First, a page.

Final painting from my Watercolor Seascape Painting online Class


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How to Pick a Creative Project

I’ve been thinking I need a creative project to help motivate me during self quarantine, especially since things don’t seem to be opening up any time soon. If this is going to continue – for 2 weeks, a month, more? – it would be nice to have something to do, practice a skill, and work towards a goal or final product.

How to Pick a Creative Project

It’s a challenge to pick a project. I definitely have ideas, but it’s like standing at a fork in the road and not knowing which direction to take. Here’s how to pick a creative project:

Step 1. Write down all the ideas that have been floating around your head.

Step 2. Evaluate the ideas. Which items are things you really want to work on? Which project would yield results you’d be especially excited about? Which project could you see yourself being excited about every day?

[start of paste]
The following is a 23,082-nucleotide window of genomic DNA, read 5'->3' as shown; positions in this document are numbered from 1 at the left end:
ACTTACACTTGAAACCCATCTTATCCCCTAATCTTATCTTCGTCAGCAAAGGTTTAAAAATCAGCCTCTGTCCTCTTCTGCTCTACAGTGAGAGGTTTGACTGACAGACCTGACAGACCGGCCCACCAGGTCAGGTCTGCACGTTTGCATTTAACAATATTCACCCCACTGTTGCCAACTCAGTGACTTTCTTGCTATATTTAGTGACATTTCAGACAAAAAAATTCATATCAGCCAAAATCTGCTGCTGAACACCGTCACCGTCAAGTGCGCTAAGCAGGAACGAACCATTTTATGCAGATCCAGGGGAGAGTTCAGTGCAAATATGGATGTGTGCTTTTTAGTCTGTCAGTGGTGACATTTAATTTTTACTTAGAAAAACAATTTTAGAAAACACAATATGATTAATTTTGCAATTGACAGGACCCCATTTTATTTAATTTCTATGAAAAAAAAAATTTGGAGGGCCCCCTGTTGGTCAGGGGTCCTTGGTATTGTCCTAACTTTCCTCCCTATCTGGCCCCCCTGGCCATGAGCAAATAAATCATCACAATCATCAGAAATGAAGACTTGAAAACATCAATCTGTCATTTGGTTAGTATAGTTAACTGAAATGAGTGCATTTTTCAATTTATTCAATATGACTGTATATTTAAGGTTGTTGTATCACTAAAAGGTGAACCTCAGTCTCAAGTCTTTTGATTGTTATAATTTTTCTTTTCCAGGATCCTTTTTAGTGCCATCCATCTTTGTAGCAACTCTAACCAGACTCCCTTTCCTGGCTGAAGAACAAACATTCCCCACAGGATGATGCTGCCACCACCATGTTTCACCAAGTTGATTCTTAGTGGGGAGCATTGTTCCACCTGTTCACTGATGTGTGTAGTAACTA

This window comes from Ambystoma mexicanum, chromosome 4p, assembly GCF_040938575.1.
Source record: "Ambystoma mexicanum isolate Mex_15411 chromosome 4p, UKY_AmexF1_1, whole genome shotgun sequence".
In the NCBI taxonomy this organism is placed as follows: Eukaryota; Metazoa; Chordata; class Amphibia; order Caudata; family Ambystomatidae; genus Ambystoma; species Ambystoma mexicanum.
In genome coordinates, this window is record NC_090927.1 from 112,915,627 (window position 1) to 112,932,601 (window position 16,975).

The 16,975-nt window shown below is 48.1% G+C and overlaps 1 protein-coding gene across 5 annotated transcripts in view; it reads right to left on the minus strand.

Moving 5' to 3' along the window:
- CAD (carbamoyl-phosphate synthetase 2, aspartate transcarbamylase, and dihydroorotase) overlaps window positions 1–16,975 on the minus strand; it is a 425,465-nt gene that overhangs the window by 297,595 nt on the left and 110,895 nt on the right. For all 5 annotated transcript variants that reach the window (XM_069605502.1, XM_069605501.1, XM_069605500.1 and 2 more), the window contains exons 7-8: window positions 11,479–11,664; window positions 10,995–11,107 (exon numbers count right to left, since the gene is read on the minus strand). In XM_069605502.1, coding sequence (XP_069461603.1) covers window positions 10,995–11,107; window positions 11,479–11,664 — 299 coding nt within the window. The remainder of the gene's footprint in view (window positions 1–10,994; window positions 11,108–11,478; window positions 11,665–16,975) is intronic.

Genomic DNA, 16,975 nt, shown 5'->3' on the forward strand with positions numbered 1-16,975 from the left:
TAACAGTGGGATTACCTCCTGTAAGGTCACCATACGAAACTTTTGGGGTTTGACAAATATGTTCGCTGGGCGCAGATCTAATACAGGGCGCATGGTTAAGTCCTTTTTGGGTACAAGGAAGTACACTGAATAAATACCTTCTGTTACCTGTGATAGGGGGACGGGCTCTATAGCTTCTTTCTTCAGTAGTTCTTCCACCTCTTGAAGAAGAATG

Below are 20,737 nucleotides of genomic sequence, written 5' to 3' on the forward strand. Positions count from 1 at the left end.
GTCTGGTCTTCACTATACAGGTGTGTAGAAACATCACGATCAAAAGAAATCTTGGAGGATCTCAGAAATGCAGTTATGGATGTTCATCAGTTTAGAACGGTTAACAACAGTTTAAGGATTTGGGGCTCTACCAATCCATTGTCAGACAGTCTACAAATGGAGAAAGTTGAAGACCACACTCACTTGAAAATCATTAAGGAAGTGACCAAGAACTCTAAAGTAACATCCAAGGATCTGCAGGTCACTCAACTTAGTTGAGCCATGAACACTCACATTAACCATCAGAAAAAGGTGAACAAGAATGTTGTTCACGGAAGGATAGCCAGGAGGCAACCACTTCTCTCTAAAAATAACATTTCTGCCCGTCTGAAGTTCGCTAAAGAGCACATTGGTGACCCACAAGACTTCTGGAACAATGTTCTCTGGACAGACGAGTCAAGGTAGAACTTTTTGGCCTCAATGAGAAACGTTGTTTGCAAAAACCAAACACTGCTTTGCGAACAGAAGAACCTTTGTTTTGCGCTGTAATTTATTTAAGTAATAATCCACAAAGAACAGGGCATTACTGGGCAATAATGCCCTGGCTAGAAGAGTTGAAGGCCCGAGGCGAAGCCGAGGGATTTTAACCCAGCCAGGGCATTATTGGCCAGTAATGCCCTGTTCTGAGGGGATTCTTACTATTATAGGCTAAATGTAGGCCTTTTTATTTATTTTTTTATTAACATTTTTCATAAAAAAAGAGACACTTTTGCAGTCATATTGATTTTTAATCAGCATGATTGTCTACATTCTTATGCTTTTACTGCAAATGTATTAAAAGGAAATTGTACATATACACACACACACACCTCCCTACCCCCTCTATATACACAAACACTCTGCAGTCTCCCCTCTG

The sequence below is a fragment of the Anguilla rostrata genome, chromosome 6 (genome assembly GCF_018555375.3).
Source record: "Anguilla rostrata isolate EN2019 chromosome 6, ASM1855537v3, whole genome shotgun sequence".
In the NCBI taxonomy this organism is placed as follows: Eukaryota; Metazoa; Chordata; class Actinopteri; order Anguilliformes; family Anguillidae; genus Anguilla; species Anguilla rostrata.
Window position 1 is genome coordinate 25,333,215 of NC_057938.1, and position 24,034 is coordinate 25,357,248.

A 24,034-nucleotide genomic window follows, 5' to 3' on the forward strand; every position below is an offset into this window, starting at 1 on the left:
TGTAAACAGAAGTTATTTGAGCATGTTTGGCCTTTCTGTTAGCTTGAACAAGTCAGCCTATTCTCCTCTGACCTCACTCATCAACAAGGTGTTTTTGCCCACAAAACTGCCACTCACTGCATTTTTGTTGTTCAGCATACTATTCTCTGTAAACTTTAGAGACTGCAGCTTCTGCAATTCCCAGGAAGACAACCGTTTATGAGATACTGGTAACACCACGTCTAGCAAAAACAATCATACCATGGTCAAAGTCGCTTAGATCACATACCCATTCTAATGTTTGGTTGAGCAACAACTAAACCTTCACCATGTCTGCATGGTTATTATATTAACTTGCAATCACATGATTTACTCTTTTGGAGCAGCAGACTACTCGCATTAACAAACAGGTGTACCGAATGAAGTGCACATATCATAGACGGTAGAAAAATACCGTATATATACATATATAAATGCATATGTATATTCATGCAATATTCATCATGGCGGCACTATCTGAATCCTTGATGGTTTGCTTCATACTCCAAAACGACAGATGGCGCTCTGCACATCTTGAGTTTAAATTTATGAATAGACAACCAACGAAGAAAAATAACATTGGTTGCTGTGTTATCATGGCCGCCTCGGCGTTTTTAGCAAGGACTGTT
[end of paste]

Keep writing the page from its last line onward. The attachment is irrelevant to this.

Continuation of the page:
Here’s my list so far:

  • Drawing Lesson – Continue developing my online drawing lesson.
  • iPad drawing – practice
  • Color Wheel Book – Continue working on – illustrate
  • Clay – Learn polymer clay and create sea creatures (as an example for in person art camp project).
  • Watercolor – work on a specific subject or in specific colors
  • Video – Create another video promo.
  • Sew masks
  • Other idea

My list is often filled with things I think I should do or would like the final results of, but not things I feel like working on EVERY DAY.

Having trouble picking one idea? Sometimes we don’t know until we try. Spend a day sampling the project ideas you are most interested in. Spend 15-20 minutes on each project. Which one sparks the most interest and excitement?

Step 3. Pick a project. Make a decision and stick with it.

Step 4. Plan your creative time. Pick the time (and place) that you will work on this project. It’s easier to remember and make it happen if it’s every day at the same time. Things don’t happen if you don’t plan for them to happen.